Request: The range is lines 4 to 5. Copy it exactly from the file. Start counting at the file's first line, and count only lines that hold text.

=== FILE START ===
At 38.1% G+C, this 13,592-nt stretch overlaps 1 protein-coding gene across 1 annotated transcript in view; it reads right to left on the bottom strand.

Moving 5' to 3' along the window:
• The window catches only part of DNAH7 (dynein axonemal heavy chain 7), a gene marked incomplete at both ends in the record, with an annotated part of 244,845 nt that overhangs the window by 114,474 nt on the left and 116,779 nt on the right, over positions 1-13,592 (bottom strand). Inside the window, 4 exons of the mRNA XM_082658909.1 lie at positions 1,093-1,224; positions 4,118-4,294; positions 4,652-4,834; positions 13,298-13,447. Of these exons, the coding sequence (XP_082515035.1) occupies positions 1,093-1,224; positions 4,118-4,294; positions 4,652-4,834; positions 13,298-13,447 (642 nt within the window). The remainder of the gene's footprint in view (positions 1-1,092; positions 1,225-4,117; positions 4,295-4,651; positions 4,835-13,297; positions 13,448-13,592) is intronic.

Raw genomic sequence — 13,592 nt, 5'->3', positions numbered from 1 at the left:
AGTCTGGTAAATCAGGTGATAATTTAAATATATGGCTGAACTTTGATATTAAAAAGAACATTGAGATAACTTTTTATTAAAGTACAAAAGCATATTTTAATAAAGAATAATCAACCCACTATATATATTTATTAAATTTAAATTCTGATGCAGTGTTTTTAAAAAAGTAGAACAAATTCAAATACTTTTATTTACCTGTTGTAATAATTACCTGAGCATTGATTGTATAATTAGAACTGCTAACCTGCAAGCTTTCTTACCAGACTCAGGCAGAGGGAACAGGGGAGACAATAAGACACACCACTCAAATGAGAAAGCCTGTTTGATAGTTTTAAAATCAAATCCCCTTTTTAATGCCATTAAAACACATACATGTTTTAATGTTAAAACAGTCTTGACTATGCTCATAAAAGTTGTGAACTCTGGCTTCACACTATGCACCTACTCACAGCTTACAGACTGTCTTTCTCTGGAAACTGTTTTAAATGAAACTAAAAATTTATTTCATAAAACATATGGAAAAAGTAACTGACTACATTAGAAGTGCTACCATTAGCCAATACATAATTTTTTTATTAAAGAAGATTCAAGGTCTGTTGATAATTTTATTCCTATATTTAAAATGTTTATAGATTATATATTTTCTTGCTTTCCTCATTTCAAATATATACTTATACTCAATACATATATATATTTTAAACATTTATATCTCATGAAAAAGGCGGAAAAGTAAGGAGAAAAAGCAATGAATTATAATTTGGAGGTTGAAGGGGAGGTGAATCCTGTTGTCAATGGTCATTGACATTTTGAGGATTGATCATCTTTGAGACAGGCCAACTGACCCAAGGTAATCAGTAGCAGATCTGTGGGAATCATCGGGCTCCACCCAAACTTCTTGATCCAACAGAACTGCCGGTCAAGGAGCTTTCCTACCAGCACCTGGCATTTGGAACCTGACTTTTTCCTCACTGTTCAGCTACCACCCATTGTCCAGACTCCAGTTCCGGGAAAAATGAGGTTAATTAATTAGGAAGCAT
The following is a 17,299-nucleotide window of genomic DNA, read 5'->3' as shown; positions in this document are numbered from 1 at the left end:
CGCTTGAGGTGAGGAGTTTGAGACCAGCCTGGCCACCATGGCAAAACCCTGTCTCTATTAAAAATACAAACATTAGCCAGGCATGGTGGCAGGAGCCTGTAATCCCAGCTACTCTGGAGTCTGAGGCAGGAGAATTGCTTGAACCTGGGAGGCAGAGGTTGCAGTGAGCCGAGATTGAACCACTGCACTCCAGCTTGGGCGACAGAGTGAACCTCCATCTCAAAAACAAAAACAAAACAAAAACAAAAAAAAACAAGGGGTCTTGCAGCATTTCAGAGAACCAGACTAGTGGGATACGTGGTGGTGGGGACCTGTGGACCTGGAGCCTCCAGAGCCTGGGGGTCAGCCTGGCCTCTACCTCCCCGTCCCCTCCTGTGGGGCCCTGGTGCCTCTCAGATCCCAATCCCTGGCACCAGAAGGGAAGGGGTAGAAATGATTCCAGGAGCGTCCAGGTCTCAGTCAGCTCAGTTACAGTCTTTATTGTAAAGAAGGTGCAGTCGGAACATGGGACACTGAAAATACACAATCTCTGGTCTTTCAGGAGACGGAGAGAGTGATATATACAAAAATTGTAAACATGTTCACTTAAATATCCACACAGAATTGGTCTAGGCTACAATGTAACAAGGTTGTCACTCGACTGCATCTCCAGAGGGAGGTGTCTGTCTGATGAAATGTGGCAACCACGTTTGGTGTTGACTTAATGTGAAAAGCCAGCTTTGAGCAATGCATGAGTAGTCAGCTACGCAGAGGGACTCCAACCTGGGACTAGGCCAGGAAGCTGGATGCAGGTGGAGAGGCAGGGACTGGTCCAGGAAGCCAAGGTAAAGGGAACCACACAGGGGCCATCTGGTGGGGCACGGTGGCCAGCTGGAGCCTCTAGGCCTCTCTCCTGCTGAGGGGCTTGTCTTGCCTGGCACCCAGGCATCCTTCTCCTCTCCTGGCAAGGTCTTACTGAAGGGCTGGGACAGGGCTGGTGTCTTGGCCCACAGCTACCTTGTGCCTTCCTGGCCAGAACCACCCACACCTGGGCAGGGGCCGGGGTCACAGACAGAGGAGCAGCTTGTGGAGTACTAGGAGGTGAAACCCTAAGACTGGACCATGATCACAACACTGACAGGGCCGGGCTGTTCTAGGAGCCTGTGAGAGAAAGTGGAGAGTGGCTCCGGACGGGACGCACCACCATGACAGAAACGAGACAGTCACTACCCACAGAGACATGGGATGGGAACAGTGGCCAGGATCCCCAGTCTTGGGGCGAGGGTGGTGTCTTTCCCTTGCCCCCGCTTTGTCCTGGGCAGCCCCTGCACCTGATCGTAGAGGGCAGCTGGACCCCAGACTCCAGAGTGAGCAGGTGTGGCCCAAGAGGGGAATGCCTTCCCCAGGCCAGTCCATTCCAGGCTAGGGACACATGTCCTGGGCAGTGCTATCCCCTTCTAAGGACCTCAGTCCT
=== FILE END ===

Raw genomic sequence — 13,592 nt, 5'->3', positions numbered from 1 at the left:
AGTCTGGTAAATCAGGTGATAATTTAAATATATGGCTGAACTTTGATATTAAAAAGAACATTGAGATAACTTTTTATTAAAGTACAAAAGCATATTTTAATAAAGAATAATCAACCCACTATATATATTTATTAAATTTAAATTCTGATGCAGTGTTTTTAAAAAAGTAGAACAAATTCAAATACTTTTATTTACCTGTTGTAATAATTACCTGAGCATTGATTGTATAATTAGAACTGCTAACCTGCAAGCTTTCTTACCAGACTCAGGCAGAGGGAACAGGGGAGACAATAAGACACACCACTCAAATGAGAAAGCCTGTTTGATAGTTTTAAAATCAAATCCCCTTTTTAATGCCATTAAAACACATACATGTTTTAATGTTAAAACAGTCTTGACTATGCTCATAAAAGTTGTGAACTCTGGCTTCACACTATGCACCTACTCACAGCTTACAGACTGTCTTTCTCTGGAAACTGTTTTAAATGAAACTAAAAATTTATTTCATAAAACATATGGAAAAAGTAACTGACTACATTAGAAGTGCTACCATTAGCCAATACATAATTTTTTTATTAAAGAAGATTCAAGGTCTGTTGATAATTTTATTCCTATATTTAAAATGTTTATAGATTATATATTTTCTTGCTTTCCTCATTTCAAATATATACTTATACTCAATACATATATATATTTTAAACATTTATATCTCATGAAAAAGGCGGAAAAGTAAGGAGAAAAAGCAATGAATTATAATTTGGAGGTTGAAGGGGAGGTGAATCCTGTTGTCAATGGTCATTGACATTTTGAGGATTGATCATCTTTGAGACAGGCCAACTGACCCAAGGTAATCAGTAGCAGATCTGTGGGAATCATCGGGCTCCACCCAAACTTCTTGATCCAACAGAACTGCCGGTCAAGGAGCTTTCCTACCAGCACCTGGCATTTGGAACCTGACTTTTTCCTCACTGTTCAGCTACCACCCATTGTCCAGACTCCAGTTCCGGGAAAAATGAGGTTAATTAATTAGGAAGCAT